But those of you who ride those "other lines" may ask, "What is catenary anyway, and why do we need it?"

The State of Connecticut does not allow third rail operations,

so our New Haven Line trains are powered by overhead wire called catenary, like the kind once seen on trolley cars. (The switchover from third rail to catenary happens in the vicinity of Pelham. Also, trains on the Danbury and Waterbury branch lines use diesel locomotives.)

When we started this final phase of the project in 2014,

albatruss1912we broke down the 10.1 mile distance into two segments, from East Norwalk to Green's Farms, and from Bridgeport to Milford, in addition to working on our Bridgeport Yard.

In May, all of the overhead wire and the systems that support them above tracks 3 and 1 along both segments, were completed.

This month marks the beginning of the last phase of this project

in which we replace all the old wires with the new system above tracks 2 and 4. That final portion of work will start first with the Bridgeport to Milford segment, and both segments should be completed by mid-2018.

While we are working, only one track will be taken out of service continuously during daytime, non-rush hours and at night, without impacting train service and virtually invisible to you, our customers.

In PlaceThe catenary that we are replacing was originally installed in 1907 — 110 years ago! When this Connecticut-side catenary work is completed, we will have replaced the original "fixed termination" catenary (which can sag or contract due to temperature changes) with a state-of-the-art constant tension system that better accommodates temperature extremes. (The New York State portion of the line was completed in 1995.)

In addition to making our operation safer and more reliable, the new catenary will reduce wear and tear on the pantograph itself because of flexible registration arms that come out and float the catenary back and forth within a six-inch tolerance above the track — so it doesn't get worn down in one spot.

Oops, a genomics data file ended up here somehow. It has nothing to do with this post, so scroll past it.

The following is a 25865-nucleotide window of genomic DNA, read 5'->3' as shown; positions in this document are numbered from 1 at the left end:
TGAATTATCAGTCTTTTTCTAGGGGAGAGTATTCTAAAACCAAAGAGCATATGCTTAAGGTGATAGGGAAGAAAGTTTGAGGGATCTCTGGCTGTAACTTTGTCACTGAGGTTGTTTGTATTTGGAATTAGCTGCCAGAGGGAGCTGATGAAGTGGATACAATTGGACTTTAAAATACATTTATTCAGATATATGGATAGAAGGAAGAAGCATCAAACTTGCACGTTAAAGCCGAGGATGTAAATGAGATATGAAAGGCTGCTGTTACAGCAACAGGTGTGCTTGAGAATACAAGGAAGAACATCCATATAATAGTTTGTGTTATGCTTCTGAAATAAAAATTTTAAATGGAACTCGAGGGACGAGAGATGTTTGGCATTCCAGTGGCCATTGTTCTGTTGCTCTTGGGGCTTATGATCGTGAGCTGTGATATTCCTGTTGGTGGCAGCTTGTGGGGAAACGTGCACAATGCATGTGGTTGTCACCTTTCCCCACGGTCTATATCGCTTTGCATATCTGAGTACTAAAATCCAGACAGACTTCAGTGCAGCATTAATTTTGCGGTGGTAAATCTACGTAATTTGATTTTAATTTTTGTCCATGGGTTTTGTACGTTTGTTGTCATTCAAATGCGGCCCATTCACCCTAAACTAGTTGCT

In 2014, we completed catenary work in the seven-mile stretch between Southport and Bridgeport,

Positioning Adjustmentsallowing us to route peak-period trains on all four tracks in this area for the first time in four years.

We also replaced open deck railway bridges in Bridgeport and Fairfield,

and complicated wire work at the Southport and Bridgeport interlockings — sections of track, signals and switches allowing trains to cross from one track to another.

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New Awareness Campaign Encourages Customers to Offer Pregnant, Disabled and Senior Riders a Seat

K9 'Holland' and his first aid kitThe Metropolitan Transportation Authority (MTA) has launched a new awareness campaign

to encourage customers to move their feet and offer a seat to pregnant riders, seniors and those with a disability.

The pilot program, which runs through Labor Day, will examine ways to encourage courtesy by helping riders to easily identify fellow customers with specialized needs who need a seat.